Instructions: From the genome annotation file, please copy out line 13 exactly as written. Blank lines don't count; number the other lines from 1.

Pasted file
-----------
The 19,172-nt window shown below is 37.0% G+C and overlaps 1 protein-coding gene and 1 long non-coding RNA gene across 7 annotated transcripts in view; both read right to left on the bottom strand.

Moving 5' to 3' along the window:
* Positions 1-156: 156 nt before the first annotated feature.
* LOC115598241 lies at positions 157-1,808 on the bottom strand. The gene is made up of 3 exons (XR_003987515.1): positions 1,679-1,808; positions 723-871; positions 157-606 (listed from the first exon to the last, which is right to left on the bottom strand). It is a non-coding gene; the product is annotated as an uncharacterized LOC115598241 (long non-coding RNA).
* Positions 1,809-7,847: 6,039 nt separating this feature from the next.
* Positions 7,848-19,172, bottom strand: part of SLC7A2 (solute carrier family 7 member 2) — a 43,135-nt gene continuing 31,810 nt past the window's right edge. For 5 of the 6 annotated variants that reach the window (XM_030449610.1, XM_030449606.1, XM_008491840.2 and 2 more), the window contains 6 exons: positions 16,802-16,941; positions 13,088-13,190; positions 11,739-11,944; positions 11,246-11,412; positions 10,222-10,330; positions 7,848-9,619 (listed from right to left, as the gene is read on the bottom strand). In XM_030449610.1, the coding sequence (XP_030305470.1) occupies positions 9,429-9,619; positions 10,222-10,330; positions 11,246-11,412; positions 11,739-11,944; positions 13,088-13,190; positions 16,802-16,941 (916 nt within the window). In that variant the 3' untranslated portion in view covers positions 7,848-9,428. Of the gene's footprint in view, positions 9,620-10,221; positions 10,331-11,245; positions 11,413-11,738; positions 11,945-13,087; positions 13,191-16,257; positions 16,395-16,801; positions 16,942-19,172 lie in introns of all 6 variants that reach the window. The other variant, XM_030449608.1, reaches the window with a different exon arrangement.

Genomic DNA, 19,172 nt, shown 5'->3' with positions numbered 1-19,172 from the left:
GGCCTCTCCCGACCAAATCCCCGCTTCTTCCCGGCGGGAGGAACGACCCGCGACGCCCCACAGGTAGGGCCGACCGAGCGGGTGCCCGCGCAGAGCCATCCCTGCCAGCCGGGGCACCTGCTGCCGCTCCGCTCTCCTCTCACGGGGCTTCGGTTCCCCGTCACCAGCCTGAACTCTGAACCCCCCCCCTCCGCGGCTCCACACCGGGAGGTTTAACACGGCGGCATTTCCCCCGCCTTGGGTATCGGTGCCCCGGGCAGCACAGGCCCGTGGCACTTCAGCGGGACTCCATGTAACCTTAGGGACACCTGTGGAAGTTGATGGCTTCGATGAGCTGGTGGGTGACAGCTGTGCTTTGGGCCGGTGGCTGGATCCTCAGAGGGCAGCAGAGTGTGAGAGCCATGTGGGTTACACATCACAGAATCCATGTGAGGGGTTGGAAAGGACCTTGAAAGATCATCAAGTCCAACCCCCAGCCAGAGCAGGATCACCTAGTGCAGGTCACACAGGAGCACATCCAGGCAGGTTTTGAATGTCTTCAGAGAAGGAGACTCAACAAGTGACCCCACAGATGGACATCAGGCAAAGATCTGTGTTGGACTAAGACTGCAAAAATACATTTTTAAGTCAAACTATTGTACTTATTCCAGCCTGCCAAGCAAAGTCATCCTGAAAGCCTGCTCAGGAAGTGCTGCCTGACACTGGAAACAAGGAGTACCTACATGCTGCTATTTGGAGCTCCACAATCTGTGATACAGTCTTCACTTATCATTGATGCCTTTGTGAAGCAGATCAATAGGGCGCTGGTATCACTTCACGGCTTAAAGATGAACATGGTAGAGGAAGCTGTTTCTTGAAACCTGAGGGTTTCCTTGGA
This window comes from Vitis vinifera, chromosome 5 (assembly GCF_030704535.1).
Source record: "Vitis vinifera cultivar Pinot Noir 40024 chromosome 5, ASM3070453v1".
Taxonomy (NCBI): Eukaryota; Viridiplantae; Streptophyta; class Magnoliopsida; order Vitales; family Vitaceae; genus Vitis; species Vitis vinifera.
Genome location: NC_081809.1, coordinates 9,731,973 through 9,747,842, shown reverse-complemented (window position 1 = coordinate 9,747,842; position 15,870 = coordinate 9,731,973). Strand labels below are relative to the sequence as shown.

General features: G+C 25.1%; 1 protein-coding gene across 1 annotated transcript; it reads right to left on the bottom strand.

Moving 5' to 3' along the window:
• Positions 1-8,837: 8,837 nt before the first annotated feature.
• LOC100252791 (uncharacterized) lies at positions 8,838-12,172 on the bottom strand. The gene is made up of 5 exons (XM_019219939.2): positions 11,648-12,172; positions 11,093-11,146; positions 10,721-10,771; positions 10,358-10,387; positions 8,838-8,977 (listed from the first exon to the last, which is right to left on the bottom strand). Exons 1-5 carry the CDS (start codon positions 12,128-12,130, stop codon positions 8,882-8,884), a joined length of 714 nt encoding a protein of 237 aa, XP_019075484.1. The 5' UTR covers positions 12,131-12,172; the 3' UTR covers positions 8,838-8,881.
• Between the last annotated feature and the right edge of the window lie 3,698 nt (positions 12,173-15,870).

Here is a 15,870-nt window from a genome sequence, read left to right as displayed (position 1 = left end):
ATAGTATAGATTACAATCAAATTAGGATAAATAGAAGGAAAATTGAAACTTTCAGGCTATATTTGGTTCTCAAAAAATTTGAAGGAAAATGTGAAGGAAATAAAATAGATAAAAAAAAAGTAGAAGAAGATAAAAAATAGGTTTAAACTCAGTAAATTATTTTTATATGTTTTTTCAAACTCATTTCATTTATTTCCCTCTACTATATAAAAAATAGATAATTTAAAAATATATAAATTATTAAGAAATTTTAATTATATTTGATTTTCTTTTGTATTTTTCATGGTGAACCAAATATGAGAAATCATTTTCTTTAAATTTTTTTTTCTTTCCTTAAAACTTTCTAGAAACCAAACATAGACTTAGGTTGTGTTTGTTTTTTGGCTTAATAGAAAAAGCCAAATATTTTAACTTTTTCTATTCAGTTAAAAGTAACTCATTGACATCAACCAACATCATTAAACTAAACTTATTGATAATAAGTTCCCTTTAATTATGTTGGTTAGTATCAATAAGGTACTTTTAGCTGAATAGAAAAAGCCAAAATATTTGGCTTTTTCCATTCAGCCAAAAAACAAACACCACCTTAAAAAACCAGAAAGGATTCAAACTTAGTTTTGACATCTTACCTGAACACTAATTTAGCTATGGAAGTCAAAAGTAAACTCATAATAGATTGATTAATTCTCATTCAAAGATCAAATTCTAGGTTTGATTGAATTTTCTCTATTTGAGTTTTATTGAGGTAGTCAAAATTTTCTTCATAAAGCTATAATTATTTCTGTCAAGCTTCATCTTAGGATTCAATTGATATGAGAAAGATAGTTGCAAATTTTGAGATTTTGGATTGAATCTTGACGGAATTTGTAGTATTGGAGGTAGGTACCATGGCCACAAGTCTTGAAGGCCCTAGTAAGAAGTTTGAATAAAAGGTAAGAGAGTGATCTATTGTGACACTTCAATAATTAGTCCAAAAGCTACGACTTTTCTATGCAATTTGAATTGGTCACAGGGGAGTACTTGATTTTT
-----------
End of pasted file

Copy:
General features: G+C 25.1%; 1 protein-coding gene across 1 annotated transcript; it reads right to left on the bottom strand.